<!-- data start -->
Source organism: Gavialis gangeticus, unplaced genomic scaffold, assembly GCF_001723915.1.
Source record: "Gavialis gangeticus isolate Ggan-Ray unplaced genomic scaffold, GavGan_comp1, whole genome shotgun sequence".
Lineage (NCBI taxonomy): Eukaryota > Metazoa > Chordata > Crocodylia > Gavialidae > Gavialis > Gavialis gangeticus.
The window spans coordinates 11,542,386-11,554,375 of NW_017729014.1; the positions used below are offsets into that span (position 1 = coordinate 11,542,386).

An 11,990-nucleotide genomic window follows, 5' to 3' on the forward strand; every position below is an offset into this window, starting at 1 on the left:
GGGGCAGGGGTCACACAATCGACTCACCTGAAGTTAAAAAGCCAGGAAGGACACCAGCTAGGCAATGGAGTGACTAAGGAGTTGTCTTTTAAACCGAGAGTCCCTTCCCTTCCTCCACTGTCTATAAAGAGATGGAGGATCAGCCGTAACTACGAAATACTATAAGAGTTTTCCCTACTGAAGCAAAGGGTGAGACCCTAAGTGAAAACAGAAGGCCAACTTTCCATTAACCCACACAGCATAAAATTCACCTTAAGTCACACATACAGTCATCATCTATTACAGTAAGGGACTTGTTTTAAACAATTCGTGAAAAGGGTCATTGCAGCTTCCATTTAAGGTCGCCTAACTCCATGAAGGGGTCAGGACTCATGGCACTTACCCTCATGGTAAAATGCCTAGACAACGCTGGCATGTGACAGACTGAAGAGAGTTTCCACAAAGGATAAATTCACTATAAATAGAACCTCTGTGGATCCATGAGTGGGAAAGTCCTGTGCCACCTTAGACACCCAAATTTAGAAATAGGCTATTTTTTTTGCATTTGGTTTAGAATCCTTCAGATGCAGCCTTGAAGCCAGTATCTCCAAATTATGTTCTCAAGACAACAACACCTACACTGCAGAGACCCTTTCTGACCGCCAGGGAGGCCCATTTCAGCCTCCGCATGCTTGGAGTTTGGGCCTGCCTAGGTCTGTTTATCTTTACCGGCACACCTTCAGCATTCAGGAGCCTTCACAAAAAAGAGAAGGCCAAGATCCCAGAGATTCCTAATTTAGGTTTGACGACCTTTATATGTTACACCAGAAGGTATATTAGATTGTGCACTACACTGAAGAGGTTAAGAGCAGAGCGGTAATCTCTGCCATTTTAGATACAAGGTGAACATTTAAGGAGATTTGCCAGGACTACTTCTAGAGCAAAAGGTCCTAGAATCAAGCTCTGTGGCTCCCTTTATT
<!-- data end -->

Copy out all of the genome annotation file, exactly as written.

Source organism: Gavialis gangeticus, unplaced genomic scaffold, assembly GCF_001723915.1.
Source record: "Gavialis gangeticus isolate Ggan-Ray unplaced genomic scaffold, GavGan_comp1, whole genome shotgun sequence".
Lineage (NCBI taxonomy): Eukaryota > Metazoa > Chordata > Crocodylia > Gavialidae > Gavialis > Gavialis gangeticus.
The window spans coordinates 11,542,386-11,554,375 of NW_017729014.1; the positions used below are offsets into that span (position 1 = coordinate 11,542,386).

An 11,990-nucleotide genomic window follows, 5' to 3' on the forward strand; every position below is an offset into this window, starting at 1 on the left:
GGGGCAGGGGTCACACAATCGACTCACCTGAAGTTAAAAAGCCAGGAAGGACACCAGCTAGGCAATGGAGTGACTAAGGAGTTGTCTTTTAAACCGAGAGTCCCTTCCCTTCCTCCACTGTCTATAAAGAGATGGAGGATCAGCCGTAACTACGAAATACTATAAGAGTTTTCCCTACTGAAGCAAAGGGTGAGACCCTAAGTGAAAACAGAAGGCCAACTTTCCATTAACCCACACAGCATAAAATTCACCTTAAGTCACACATACAGTCATCATCTATTACAGTAAGGGACTTGTTTTAAACAATTCGTGAAAAGGGTCATTGCAGCTTCCATTTAAGGTCGCCTAACTCCATGAAGGGGTCAGGACTCATGGCACTTACCCTCATGGTAAAATGCCTAGACAACGCTGGCATGTGACAGACTGAAGAGAGTTTCCACAAAGGATAAATTCACTATAAATAGAACCTCTGTGGATCCATGAGTGGGAAAGTCCTGTGCCACCTTAGACACCCAAATTTAGAAATAGGCTATTTTTTTTGCATTTGGTTTAGAATCCTTCAGATGCAGCCTTGAAGCCAGTATCTCCAAATTATGTTCTCAAGACAACAACACCTACACTGCAGAGACCCTTTCTGACCGCCAGGGAGGCCCATTTCAGCCTCCGCATGCTTGGAGTTTGGGCCTGCCTAGGTCTGTTTATCTTTACCGGCACACCTTCAGCATTCAGGAGCCTTCACAAAAAAGAGAAGGCCAAGATCCCAGAGATTCCTAATTTAGGTTTGACGACCTTTATATGTTACACCAGAAGGTATATTAGATTGTGCACTACACTGAAGAGGTTAAGAGCAGAGCGGTAATCTCTGCCATTTTAGATACAAGGTGAACATTTAAGGAGATTTGCCAGGACTACTTCTAGAGCAAAAGGTCCTAGAATCAAGCTCTGTGGCTCCCTTTATT